52. Steve March 26, 2014 at 4:31 pm #

    Although I tend to think readers of this blog are not average uninvolved citizen-drones, I do wonder how many of you have ever contacted your senator or congressman about anything. Today would be a good time to begin a new habit.

  53. Sara March 26, 2014 at 4:41 pm #

    Do they have daycare at the middle schools there? Because that’s what you’d have to do with these kids who are easily old enough to be latch key kids for a few hours. This is absurd

  54. BL March 26, 2014 at 4:48 pm #

    “Although I tend to think readers of this blog are not average uninvolved citizen-drones, I do wonder how many of you have ever contacted your senator or congressman about anything. Today would be a good time to begin a new habit.”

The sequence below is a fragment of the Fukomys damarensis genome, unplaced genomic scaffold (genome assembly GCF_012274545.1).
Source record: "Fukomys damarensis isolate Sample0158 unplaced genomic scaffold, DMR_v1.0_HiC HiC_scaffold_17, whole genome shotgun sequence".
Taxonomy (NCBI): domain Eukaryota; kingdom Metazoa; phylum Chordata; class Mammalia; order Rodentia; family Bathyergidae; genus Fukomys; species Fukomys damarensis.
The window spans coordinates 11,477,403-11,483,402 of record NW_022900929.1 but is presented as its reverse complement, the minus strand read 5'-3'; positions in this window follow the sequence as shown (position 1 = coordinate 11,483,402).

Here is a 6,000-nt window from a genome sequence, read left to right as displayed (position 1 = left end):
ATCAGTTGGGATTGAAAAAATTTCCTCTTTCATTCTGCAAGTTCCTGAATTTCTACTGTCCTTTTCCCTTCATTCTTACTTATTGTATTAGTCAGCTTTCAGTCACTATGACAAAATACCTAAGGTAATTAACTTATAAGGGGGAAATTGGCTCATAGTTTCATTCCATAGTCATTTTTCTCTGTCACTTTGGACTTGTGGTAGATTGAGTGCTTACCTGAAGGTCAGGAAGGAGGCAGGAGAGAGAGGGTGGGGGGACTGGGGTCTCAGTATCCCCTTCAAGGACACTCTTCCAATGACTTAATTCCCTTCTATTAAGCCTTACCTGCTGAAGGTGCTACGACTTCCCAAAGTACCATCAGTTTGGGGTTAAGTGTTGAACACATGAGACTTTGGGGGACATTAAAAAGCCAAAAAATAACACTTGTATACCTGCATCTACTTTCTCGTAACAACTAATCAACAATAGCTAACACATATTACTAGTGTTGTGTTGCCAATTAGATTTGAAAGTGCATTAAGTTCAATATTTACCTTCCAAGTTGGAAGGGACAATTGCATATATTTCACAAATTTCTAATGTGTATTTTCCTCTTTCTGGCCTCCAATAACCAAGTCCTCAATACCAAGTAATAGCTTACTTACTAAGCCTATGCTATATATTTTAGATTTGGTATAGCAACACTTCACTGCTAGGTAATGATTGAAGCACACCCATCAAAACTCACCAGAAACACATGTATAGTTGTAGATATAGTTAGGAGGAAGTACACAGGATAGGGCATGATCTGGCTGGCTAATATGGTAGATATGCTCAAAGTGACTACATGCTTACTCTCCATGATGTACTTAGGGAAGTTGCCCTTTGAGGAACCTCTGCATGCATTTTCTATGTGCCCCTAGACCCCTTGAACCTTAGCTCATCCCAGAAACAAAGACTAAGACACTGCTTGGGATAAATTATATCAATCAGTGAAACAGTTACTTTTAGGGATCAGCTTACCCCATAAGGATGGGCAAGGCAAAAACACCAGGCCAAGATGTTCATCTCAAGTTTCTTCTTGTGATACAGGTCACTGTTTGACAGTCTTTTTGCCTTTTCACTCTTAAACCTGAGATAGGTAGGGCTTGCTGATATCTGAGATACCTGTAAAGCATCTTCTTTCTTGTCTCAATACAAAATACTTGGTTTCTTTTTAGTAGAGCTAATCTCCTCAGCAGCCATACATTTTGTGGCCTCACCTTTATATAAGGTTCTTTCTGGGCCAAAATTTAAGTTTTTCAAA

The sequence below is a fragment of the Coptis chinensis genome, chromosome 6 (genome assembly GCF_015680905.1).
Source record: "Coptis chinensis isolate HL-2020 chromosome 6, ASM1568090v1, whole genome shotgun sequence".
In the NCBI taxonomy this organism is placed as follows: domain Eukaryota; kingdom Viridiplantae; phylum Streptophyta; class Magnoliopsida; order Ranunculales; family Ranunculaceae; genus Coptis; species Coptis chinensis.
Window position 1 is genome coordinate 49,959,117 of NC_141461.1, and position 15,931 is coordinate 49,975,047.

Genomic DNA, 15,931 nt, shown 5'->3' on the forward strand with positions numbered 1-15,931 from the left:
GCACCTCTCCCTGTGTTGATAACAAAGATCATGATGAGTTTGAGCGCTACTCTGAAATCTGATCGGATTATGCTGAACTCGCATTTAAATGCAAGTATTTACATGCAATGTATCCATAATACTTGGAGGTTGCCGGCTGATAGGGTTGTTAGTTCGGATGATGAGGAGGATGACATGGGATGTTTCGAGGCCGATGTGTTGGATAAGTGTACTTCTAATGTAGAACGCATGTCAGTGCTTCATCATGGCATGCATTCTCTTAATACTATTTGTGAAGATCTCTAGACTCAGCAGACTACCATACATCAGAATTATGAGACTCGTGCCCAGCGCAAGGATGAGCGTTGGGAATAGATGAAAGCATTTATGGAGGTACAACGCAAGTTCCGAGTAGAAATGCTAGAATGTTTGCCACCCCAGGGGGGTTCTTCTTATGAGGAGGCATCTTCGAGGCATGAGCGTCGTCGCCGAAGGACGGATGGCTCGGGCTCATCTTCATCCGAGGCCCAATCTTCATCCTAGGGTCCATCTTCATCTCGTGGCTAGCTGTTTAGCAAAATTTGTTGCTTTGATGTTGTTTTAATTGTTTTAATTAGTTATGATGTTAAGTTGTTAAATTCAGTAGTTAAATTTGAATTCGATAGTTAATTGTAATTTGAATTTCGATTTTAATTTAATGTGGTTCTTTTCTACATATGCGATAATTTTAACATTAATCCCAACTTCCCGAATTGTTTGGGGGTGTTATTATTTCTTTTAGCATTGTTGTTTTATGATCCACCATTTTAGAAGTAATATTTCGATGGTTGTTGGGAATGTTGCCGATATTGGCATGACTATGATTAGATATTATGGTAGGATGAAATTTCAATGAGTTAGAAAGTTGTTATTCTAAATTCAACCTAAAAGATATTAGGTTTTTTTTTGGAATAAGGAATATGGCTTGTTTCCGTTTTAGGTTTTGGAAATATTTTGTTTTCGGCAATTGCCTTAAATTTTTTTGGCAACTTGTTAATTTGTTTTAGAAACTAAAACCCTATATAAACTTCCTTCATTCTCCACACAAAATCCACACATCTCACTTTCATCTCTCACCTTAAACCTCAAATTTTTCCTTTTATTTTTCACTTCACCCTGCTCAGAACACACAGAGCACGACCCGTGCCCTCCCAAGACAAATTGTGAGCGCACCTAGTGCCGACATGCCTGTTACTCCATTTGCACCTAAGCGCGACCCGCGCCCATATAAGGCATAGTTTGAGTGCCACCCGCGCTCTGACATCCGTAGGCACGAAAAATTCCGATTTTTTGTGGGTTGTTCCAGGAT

I have. I got bland form letters in reply. I doubt they got any more attention than an aide looking for a keyword X:
    “Thank you for your concern about X.”

    If you contact them about this, you’ll get “thank you for your concern about child safety”.

  55. Havva March 26, 2014 at 4:54 pm #

    Question for RI parents:
    Can the kids arrive at/leave school without an escort?

    I could see this pushing some families have the kids, walk, bike, use public transport over much longer distances at an earlier age just to avoid the school controlling if they are allowed off the bus. Of course far more parents would just take away their children’s freedom… But I am tempted to argue that this might create a situation that is not as safe or developmentally appropriate, in order to ‘protect’ already safe kids from a non-existent danger.

  56. Michelle March 26, 2014 at 4:58 pm #